The sugar sand beaches, emerald waters of the Gulf of Mexico, and abundant sunshine have drawn visitors to the Florida Panhandle city of Pensacola for half a millennium. Established in 1559 by Don Tristan de Luna and Spanish settlers, it claims the title of the United States’ first settlement, predating English settlers in Jamestown by forty-eight years.
Initiatives to preserve important landmarks while ushering in modern amenities have sprouted a bevy of new boutique hotels, restaurants working in concert with local farmers and producers, and activities focused on inclusivity. Here, find a slew of fresh spots to check out on your next trip—perhaps around Foo Foo Fest, a twelve-day celebration of local art and culture that takes over downtown every fall and celebrates ten years in 2023.
Established in 2022, this three-mile marked path through downtown and the historic district celebrates Pensacola’s history. Pause at stop number seven, where Gulf Coast Creole cottages and shotgun-frame vernacular houses, built from 1810 to 1900, have been preserved. If you think Pensacola has New Orleans vibes, it’s because French Creole settlers brought their architectural styles to the area from the West Indies via New Orleans. Their influence continues at marker number five, Seville Square. Three points of interest merge here, including the St. Michael’s Creole Benevolent Association’s Meeting Hall, built in 1896 to aid members—people with racially mixed backgrounds, usually French or Spanish and African-American—during sickness and trouble and to provide a social gathering space.
The disco ball spins inside Play Pensacola, a vintage arcade dive bar located above the Wine Bar on Palafox. Its private karaoke room, Electric Serenade, features crushed velvet and leather couches, exposed brick walls, and just enough room for you and eleven of your closest friends. The marble bar can be stocked for private bottle service or manned by a dedicated concierge bartender. Cue up your signature song for a night of musical revelry.
Beach lounging is a must, but if you’re looking for something a little more active, Glow Paddle is a fun way to get out on the water. The clear-bottom kayaks and stand-up paddleboards are rigged with LED waterproof lights for evening adventures. Out on Little Sabine Bay, you get a full view of swooping pelicans against the backdrop of the sun making its fiery descent into the ocean. The solitude of being out on the water at sundown, observing the flurry of activity underwater through your clear-bottom vessel, makes a pretty perfect memory.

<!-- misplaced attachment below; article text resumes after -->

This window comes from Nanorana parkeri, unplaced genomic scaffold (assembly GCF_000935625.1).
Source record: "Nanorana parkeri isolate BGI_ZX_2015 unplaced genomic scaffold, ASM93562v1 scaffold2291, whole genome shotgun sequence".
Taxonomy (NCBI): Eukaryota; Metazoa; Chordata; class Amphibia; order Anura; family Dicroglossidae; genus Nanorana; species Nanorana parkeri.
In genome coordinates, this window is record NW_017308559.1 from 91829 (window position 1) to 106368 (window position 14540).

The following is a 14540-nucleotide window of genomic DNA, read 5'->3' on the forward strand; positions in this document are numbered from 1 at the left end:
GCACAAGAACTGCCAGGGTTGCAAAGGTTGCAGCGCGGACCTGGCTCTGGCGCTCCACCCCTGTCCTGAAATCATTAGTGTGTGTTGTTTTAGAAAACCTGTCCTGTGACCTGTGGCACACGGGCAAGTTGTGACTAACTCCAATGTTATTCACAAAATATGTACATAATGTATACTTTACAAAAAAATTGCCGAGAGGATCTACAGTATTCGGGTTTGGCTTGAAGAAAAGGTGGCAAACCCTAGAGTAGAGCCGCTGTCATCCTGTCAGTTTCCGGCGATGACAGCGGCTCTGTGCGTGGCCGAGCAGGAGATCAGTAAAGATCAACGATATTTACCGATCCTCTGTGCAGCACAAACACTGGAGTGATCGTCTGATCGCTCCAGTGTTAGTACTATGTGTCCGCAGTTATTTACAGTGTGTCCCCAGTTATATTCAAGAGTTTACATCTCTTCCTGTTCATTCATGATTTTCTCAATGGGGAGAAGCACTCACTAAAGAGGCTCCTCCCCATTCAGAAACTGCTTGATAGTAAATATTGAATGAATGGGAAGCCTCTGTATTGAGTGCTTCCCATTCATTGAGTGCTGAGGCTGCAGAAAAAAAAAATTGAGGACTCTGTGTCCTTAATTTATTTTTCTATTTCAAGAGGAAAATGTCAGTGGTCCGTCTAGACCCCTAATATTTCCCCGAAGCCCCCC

Historically home to Mount Olive Baptist Church (1928–1982), this property recently transformed into a fifteen-room boutique luxury hotel. In danger of demolition after damage from 2004’s Hurricane Ivan, the abandoned church made the Seven-to-Save list, a program launched by the John Sunday Society in 2019 to preserve historic spaces. But in 2021, the Stahlman Hospitality Group stepped in with a plan to resurrect the old church, and this past spring, they opened the doors. Rooms come outfitted with record players, used books from local bookstores, and custom tile and wall coverings designed by local photographer and wallpaper maker Robert Malmberg. The on-site restaurant, Brother Fox, helmed by Chopped champion Darian Hernandez, draws inspiration from the backyard barbecues held at his home, the spirit of fellowship inspired by the former church, and the Spanish heritage of Pensacola. Access Sister Hen, the clandestine speakeasy in the former basement, via a hidden entrance.